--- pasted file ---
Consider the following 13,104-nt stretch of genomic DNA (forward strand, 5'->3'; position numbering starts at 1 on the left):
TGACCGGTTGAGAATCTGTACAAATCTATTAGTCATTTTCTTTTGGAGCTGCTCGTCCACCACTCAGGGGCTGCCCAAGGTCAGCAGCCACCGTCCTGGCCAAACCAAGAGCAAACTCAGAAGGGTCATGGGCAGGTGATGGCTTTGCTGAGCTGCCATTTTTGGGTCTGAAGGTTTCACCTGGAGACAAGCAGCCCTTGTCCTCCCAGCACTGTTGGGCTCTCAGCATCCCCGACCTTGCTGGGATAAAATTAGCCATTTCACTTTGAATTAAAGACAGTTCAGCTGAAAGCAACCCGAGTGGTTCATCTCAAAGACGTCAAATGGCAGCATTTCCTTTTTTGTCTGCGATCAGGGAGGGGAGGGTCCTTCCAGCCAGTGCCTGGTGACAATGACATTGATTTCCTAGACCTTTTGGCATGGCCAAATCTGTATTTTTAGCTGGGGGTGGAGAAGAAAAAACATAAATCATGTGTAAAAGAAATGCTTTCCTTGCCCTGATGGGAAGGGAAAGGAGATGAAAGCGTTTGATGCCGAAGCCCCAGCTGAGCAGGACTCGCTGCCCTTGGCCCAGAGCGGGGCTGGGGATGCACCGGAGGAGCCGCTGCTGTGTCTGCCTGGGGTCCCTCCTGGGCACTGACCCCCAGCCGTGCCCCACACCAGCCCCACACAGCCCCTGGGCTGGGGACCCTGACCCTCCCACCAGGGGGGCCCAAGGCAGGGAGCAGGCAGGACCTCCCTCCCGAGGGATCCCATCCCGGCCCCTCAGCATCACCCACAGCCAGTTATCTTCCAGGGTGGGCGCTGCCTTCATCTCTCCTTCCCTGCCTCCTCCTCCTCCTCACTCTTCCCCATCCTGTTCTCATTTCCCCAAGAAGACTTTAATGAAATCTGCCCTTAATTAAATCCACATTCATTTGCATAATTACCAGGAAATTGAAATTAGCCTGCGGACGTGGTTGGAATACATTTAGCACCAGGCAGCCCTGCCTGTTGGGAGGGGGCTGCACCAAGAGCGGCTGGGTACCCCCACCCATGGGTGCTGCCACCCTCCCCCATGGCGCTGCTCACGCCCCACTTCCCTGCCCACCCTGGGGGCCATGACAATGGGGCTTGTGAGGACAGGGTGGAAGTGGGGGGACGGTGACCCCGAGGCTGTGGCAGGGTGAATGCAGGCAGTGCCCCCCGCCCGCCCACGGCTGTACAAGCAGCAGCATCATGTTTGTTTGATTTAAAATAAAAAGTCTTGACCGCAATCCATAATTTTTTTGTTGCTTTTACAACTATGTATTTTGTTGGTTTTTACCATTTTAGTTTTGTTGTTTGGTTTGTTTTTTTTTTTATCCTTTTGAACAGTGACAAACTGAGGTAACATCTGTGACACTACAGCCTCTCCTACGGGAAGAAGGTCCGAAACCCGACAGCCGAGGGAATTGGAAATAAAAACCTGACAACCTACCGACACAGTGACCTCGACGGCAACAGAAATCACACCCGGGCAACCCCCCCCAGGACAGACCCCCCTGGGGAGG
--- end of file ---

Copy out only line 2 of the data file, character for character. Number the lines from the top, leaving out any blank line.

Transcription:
TGACCGGTTGAGAATCTGTACAAATCTATTAGTCATTTTCTTTTGGAGCTGCTCGTCCACCACTCAGGGGCTGCCCAAGGTCAGCAGCCACCGTCCTGGCCAAACCAAGAGCAAACTCAGAAGGGTCATGGGCAGGTGATGGCTTTGCTGAGCTGCCATTTTTGGGTCTGAAGGTTTCACCTGGAGACAAGCAGCCCTTGTCCTCCCAGCACTGTTGGGCTCTCAGCATCCCCGACCTTGCTGGGATAAAATTAGCCATTTCACTTTGAATTAAAGACAGTTCAGCTGAAAGCAACCCGAGTGGTTCATCTCAAAGACGTCAAATGGCAGCATTTCCTTTTTTGTCTGCGATCAGGGAGGGGAGGGTCCTTCCAGCCAGTGCCTGGTGACAATGACATTGATTTCCTAGACCTTTTGGCATGGCCAAATCTGTATTTTTAGCTGGGGGTGGAGAAGAAAAAACATAAATCATGTGTAAAAGAAATGCTTTCCTTGCCCTGATGGGAAGGGAAAGGAGATGAAAGCGTTTGATGCCGAAGCCCCAGCTGAGCAGGACTCGCTGCCCTTGGCCCAGAGCGGGGCTGGGGATGCACCGGAGGAGCCGCTGCTGTGTCTGCCTGGGGTCCCTCCTGGGCACTGACCCCCAGCCGTGCCCCACACCAGCCCCACACAGCCCCTGGGCTGGGGACCCTGACCCTCCCACCAGGGGGGCCCAAGGCAGGGAGCAGGCAGGACCTCCCTCCCGAGGGATCCCATCCCGGCCCCTCAGCATCACCCACAGCCAGTTATCTTCCAGGGTGGGCGCTGCCTTCATCTCTCCTTCCCTGCCTCCTCCTCCTCCTCACTCTTCCCCATCCTGTTCTCATTTCCCCAAGAAGACTTTAATGAAATCTGCCCTTAATTAAATCCACATTCATTTGCATAATTACCAGGAAATTGAAATTAGCCTGCGGACGTGGTTGGAATACATTTAGCACCAGGCAGCCCTGCCTGTTGGGAGGGGGCTGCACCAAGAGCGGCTGGGTACCCCCACCCATGGGTGCTGCCACCCTCCCCCATGGCGCTGCTCACGCCCCACTTCCCTGCCCACCCTGGGGGCCATGACAATGGGGCTTGTGAGGACAGGGTGGAAGTGGGGGGACGGTGACCCCGAGGCTGTGGCAGGGTGAATGCAGGCAGTGCCCCCCGCCCGCCCACGGCTGTACAAGCAGCAGCATCATGTTTGTTTGATTTAAAATAAAAAGTCTTGACCGCAATCCATAATTTTTTTGTTGCTTTTACAACTATGTATTTTGTTGGTTTTTACCATTTTAGTTTTGTTGTTTGGTTTGTTTTTTTTTTTATCCTTTTGAACAGTGACAAACTGAGGTAACATCTGTGACACTACAGCCTCTCCTACGGGAAGAAGGTCCGAAACCCGACAGCCGAGGGAATTGGAAATAAAAACCTGACAACCTACCGACACAGTGACCTCGACGGCAACAGAAATCACACCCGGGCAACCCCCCCCAGGACAGACCCCCCTGGGGAGG